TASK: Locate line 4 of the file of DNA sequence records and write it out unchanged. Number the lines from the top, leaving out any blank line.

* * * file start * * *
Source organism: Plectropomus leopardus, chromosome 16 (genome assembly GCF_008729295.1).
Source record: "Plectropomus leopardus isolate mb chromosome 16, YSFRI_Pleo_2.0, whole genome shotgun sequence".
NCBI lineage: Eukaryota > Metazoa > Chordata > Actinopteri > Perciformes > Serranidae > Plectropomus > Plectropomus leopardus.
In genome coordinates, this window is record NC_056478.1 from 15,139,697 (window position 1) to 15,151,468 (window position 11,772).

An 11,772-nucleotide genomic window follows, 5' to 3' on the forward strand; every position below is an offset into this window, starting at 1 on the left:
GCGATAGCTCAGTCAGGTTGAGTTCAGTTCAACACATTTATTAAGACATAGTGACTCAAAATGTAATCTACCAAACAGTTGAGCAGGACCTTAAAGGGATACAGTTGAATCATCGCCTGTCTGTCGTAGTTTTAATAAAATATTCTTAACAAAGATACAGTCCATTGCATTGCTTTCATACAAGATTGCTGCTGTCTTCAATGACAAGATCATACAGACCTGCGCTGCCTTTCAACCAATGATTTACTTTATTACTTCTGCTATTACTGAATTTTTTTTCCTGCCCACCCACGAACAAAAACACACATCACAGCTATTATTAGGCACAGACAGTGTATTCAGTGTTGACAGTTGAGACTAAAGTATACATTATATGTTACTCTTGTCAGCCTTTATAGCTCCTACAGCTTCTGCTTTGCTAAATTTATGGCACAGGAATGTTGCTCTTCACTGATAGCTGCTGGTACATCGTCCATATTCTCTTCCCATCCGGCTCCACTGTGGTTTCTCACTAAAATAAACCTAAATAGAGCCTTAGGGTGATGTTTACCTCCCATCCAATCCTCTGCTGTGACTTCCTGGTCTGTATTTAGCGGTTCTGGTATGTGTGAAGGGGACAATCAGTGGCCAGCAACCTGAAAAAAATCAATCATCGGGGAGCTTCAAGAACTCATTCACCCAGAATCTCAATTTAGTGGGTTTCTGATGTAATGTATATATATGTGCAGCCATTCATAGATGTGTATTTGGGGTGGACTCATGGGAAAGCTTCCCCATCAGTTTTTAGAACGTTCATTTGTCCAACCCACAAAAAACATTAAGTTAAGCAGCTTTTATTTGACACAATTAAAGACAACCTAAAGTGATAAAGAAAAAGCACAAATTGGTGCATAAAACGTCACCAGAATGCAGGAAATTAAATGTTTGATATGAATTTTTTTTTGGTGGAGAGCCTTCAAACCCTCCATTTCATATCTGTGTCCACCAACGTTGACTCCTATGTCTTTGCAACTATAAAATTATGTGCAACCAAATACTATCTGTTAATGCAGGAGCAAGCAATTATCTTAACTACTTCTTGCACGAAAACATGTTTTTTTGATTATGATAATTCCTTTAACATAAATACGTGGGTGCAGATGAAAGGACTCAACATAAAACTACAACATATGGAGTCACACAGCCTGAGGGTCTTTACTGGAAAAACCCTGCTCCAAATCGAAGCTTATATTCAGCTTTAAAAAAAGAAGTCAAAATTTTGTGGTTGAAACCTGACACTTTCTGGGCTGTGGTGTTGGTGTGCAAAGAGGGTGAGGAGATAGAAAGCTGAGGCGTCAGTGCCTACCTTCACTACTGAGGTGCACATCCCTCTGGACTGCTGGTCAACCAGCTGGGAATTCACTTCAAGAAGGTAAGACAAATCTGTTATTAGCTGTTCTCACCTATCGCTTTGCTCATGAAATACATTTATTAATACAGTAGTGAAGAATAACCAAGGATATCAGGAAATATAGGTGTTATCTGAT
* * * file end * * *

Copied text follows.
In genome coordinates, this window is record NC_056478.1 from 15,139,697 (window position 1) to 15,151,468 (window position 11,772).